The G.E.D would be the fulfillment of national requirements and graduation would be achieved through the high school of the communities to which a student belongs and could be completed by adults from home with the option of meeting with an adult high school education specialist, either in person or through the network.
Fiscally speaking, perhaps courses would be without charge up until the age of 18. Afterward credits would cost as any for credit college course. Students are then motivated to complete graduation before they are 18, and or complete as many courses as possible up to that time. A limit of a certain number of no-fee credit courses above high school graduation requirements might be acceptable for the sake of education expense and government budgetary considerations. Any courses after that would be completed through accredited colleges, who would also be a very important part of the education network and continue its use. Current financial aid, grant, and scholarship funding would be applicable with some necessary adjustments.
Program lessons submitted and approved would be copyrighted. Teachers whose lessons, articles, and studies are downloaded and highly rated by students and other teachers would receive bonuses proportional to use and effectiveness or demand. This will encourage and motivate quality education and self-regulating professionalism.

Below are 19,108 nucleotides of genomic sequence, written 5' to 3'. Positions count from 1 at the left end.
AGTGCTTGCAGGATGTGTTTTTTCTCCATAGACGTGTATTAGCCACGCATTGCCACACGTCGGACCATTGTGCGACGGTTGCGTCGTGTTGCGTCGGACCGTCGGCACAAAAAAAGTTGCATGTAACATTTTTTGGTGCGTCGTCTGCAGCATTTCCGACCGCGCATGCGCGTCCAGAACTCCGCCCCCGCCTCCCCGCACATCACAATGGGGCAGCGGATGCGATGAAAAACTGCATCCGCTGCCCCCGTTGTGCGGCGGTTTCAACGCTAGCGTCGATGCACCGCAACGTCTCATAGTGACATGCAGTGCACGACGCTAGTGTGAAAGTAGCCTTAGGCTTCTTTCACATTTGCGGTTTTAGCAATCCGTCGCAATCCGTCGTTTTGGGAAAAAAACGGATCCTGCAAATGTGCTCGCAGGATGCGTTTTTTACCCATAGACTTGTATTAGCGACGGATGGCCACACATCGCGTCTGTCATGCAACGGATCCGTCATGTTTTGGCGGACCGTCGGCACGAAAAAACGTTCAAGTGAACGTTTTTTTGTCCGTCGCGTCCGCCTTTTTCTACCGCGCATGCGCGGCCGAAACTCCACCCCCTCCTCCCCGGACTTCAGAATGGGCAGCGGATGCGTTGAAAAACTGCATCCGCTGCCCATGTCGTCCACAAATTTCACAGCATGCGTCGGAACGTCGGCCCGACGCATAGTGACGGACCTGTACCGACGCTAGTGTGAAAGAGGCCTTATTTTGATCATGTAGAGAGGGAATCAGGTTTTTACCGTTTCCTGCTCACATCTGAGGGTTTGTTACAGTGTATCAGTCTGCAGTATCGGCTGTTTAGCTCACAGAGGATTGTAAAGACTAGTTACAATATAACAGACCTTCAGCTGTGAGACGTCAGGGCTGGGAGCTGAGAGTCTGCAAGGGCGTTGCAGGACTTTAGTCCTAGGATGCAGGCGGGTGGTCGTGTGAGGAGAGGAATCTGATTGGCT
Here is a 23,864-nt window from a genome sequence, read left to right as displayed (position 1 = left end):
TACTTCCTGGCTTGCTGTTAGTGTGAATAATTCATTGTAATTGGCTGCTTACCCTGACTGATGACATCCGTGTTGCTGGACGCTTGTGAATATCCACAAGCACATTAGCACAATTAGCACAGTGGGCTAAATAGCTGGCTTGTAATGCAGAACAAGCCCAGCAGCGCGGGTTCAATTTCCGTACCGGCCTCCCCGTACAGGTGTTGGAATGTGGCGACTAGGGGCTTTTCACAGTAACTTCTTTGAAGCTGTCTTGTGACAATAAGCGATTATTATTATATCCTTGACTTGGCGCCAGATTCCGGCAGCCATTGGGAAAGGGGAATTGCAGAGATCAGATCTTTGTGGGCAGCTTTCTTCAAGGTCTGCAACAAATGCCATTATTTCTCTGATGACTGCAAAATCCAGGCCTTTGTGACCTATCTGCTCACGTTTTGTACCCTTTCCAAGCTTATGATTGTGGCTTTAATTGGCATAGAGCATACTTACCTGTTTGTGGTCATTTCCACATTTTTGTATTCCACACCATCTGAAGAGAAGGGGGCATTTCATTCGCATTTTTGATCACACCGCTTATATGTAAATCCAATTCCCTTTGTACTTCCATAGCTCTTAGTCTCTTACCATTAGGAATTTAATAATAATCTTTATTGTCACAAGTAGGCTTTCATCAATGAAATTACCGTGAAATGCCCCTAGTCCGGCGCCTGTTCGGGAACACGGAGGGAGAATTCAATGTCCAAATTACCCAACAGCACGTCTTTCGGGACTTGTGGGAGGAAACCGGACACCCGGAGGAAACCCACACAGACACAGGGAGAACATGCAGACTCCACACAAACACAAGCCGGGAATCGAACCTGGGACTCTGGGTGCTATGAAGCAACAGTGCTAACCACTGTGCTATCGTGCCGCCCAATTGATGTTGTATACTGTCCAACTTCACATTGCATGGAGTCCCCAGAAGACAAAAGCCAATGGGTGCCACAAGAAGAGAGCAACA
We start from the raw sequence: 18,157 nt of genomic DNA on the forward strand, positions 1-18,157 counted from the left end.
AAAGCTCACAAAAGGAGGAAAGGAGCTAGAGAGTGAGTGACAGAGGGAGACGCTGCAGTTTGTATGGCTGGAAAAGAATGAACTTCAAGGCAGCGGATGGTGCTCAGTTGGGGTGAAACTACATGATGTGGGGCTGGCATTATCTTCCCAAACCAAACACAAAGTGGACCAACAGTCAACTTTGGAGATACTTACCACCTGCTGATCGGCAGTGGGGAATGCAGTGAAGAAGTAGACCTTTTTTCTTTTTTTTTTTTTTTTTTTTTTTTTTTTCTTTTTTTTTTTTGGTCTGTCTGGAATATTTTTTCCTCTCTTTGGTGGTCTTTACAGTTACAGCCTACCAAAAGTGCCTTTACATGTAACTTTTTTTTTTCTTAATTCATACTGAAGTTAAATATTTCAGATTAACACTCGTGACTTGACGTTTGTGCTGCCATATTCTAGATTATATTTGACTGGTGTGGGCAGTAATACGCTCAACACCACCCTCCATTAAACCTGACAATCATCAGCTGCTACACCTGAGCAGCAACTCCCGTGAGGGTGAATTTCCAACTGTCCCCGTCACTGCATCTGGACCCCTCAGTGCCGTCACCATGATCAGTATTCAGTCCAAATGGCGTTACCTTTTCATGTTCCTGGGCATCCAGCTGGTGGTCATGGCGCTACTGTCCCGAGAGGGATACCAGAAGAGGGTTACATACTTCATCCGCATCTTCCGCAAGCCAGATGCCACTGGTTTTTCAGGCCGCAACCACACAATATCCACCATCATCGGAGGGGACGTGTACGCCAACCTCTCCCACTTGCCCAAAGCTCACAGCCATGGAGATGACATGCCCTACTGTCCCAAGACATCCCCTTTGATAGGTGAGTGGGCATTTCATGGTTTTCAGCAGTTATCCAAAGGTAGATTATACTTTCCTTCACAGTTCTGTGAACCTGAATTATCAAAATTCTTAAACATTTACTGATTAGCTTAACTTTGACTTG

As noted, post-secondary level courses would continue through colleges and universities who would develop their curriculum in like manner, with the students continuing to pay per credit hour. Again, the goal is to encourage student-teacher initiative, therefore the specifically proscribed courses must be limited to a certain percentage of required credit hours. This will also prevent conflicts with teacher-university self-perpetuation by requiring the use of program materials generated strictly by their own faculty.
These courses should not be limited to academic study but include vocational training developed by vocational professionals in cooperation with the education community. This will allow educational and vocational training to meet the demands of a fast-paced technological world.
A peer reviewed, national education network provides a national standard which can be developed locally with parental community input. The network would be personally utilized by individuals in counsel with education professionals who are empowered to address each student's specific needs and help them meet their educational goals. This integrative approach will allow freedom for teachers to develop new teaching methods and increase their professionalism by monitoring the results and effectiveness of such endeavors among peers. This slow, organic change from the bottom up would open the door to radical and continuous reform with genuine progress, not just a "progressive" label.
Individual students will be motivated to learn which will multiply the effectiveness of educator's efforts. Parents will be empowered to participate in their children's education, creating reinforcement for learning methods and subjects, which will further multiply effectiveness. It will strengthen diversity by allowing local and regional cultures to build on existing strengths while maintaining access to national quality.